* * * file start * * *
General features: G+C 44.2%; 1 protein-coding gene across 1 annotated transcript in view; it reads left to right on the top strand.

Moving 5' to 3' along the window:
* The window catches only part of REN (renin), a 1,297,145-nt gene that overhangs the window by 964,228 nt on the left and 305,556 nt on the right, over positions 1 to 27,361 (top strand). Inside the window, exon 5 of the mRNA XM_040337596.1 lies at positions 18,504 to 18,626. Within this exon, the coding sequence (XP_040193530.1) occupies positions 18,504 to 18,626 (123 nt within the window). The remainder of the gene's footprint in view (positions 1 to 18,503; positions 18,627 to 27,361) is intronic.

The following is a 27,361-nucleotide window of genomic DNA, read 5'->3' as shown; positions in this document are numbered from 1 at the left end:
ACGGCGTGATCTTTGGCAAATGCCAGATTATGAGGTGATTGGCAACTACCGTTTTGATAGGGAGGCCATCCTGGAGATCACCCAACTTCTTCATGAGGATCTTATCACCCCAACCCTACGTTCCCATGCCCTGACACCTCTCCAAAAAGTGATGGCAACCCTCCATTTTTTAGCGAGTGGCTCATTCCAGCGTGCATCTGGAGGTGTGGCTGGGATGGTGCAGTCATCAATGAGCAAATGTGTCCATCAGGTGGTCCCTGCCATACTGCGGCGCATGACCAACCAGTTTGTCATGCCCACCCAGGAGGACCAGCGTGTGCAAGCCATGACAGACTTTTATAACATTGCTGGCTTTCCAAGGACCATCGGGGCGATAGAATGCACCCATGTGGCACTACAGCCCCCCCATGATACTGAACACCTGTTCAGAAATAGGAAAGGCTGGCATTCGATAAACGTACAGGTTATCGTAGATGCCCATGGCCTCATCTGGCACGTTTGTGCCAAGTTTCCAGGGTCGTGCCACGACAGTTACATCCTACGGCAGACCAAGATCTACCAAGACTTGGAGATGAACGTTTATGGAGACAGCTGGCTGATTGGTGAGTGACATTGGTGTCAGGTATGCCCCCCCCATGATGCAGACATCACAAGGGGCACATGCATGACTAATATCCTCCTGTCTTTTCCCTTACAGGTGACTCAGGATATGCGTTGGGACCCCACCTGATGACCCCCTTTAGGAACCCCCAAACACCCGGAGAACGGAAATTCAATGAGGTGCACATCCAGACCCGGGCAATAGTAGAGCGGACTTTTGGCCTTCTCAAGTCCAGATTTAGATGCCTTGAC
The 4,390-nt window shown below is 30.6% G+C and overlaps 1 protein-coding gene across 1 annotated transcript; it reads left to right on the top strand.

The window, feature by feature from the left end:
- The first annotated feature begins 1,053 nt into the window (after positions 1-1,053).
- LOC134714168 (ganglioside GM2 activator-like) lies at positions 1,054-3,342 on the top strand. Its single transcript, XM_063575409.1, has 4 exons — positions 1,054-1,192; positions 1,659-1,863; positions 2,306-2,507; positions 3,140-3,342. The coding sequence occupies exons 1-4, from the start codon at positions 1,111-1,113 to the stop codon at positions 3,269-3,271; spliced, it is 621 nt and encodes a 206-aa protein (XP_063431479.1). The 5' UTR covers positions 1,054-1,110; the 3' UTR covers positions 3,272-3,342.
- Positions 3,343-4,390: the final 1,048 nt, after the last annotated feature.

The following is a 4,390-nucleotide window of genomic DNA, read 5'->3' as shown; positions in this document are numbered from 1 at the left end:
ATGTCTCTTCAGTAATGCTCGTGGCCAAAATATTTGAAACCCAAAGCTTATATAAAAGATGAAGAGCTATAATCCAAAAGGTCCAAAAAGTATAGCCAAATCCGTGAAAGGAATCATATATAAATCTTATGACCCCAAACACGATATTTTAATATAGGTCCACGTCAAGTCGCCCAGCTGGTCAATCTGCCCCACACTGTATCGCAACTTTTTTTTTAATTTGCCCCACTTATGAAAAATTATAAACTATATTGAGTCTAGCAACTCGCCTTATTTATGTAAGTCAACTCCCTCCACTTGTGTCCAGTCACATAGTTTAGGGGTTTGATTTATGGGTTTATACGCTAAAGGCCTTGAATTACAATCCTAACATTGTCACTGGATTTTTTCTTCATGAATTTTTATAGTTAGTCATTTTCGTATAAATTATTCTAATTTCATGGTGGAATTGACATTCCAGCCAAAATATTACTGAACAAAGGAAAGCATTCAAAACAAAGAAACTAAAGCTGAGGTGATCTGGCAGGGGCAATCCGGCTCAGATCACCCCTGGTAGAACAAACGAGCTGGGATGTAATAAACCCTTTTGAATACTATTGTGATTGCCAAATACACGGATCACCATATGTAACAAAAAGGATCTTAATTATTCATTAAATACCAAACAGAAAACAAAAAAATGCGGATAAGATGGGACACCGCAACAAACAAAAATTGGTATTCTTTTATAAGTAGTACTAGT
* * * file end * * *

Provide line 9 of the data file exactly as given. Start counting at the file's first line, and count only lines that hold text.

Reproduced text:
- LOC134714168 (ganglioside GM2 activator-like) lies at positions 1,054-3,342 on the top strand. Its single transcript, XM_063575409.1, has 4 exons — positions 1,054-1,192; positions 1,659-1,863; positions 2,306-2,507; positions 3,140-3,342. The coding sequence occupies exons 1-4, from the start codon at positions 1,111-1,113 to the stop codon at positions 3,269-3,271; spliced, it is 621 nt and encodes a 206-aa protein (XP_063431479.1). The 5' UTR covers positions 1,054-1,110; the 3' UTR covers positions 3,272-3,342.